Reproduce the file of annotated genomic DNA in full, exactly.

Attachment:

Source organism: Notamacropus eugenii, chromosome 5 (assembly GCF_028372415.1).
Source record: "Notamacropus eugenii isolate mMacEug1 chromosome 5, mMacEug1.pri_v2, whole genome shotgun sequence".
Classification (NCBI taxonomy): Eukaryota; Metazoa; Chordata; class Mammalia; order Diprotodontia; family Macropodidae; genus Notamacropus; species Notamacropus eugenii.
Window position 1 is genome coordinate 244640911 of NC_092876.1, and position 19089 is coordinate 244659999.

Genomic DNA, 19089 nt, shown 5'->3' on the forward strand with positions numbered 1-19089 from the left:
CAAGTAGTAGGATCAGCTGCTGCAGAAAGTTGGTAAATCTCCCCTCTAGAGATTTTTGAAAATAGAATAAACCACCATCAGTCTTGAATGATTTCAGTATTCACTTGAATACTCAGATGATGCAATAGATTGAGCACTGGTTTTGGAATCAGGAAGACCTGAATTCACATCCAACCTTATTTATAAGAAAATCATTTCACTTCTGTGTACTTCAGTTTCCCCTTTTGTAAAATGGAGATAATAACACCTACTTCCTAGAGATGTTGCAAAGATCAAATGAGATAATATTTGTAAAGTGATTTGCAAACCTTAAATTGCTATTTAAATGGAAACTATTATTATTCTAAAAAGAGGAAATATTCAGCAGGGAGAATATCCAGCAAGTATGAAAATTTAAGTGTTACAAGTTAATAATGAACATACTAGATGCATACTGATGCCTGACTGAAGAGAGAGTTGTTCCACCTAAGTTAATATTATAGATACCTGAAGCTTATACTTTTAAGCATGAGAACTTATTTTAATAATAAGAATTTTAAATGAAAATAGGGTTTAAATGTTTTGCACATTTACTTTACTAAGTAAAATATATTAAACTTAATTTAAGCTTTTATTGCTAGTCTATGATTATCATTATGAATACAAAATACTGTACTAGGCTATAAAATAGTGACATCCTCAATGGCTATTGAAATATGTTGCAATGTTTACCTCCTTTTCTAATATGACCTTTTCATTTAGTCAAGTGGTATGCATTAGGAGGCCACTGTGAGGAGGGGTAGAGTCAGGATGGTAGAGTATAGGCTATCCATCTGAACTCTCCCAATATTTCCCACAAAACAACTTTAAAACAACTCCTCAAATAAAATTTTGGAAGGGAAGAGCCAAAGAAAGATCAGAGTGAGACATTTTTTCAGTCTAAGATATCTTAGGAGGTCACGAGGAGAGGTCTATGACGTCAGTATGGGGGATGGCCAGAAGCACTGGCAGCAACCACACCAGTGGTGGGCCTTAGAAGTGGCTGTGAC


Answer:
Source organism: Notamacropus eugenii, chromosome 5 (assembly GCF_028372415.1).
Source record: "Notamacropus eugenii isolate mMacEug1 chromosome 5, mMacEug1.pri_v2, whole genome shotgun sequence".
Classification (NCBI taxonomy): Eukaryota; Metazoa; Chordata; class Mammalia; order Diprotodontia; family Macropodidae; genus Notamacropus; species Notamacropus eugenii.
Window position 1 is genome coordinate 244640911 of NC_092876.1, and position 19089 is coordinate 244659999.

Genomic DNA, 19089 nt, shown 5'->3' on the forward strand with positions numbered 1-19089 from the left:
CAAGTAGTAGGATCAGCTGCTGCAGAAAGTTGGTAAATCTCCCCTCTAGAGATTTTTGAAAATAGAATAAACCACCATCAGTCTTGAATGATTTCAGTATTCACTTGAATACTCAGATGATGCAATAGATTGAGCACTGGTTTTGGAATCAGGAAGACCTGAATTCACATCCAACCTTATTTATAAGAAAATCATTTCACTTCTGTGTACTTCAGTTTCCCCTTTTGTAAAATGGAGATAATAACACCTACTTCCTAGAGATGTTGCAAAGATCAAATGAGATAATATTTGTAAAGTGATTTGCAAACCTTAAATTGCTATTTAAATGGAAACTATTATTATTCTAAAAAGAGGAAATATTCAGCAGGGAGAATATCCAGCAAGTATGAAAATTTAAGTGTTACAAGTTAATAATGAACATACTAGATGCATACTGATGCCTGACTGAAGAGAGAGTTGTTCCACCTAAGTTAATATTATAGATACCTGAAGCTTATACTTTTAAGCATGAGAACTTATTTTAATAATAAGAATTTTAAATGAAAATAGGGTTTAAATGTTTTGCACATTTACTTTACTAAGTAAAATATATTAAACTTAATTTAAGCTTTTATTGCTAGTCTATGATTATCATTATGAATACAAAATACTGTACTAGGCTATAAAATAGTGACATCCTCAATGGCTATTGAAATATGTTGCAATGTTTACCTCCTTTTCTAATATGACCTTTTCATTTAGTCAAGTGGTATGCATTAGGAGGCCACTGTGAGGAGGGGTAGAGTCAGGATGGTAGAGTATAGGCTATCCATCTGAACTCTCCCAATATTTCCCACAAAACAACTTTAAAACAACTCCTCAAATAAAATTTTGGAAGGGAAGAGCCAAAGAAAGATCAGAGTGAGACATTTTTTCAGTCTAAGATATCTTAGGAGGTCACGAGGAGAGGTCTATGACGTCAGTATGGGGGATGGCCAGAAGCACTGGCAGCAACCACACCAGTGGTGGGCCTTAGAAGTGGCTGTGAC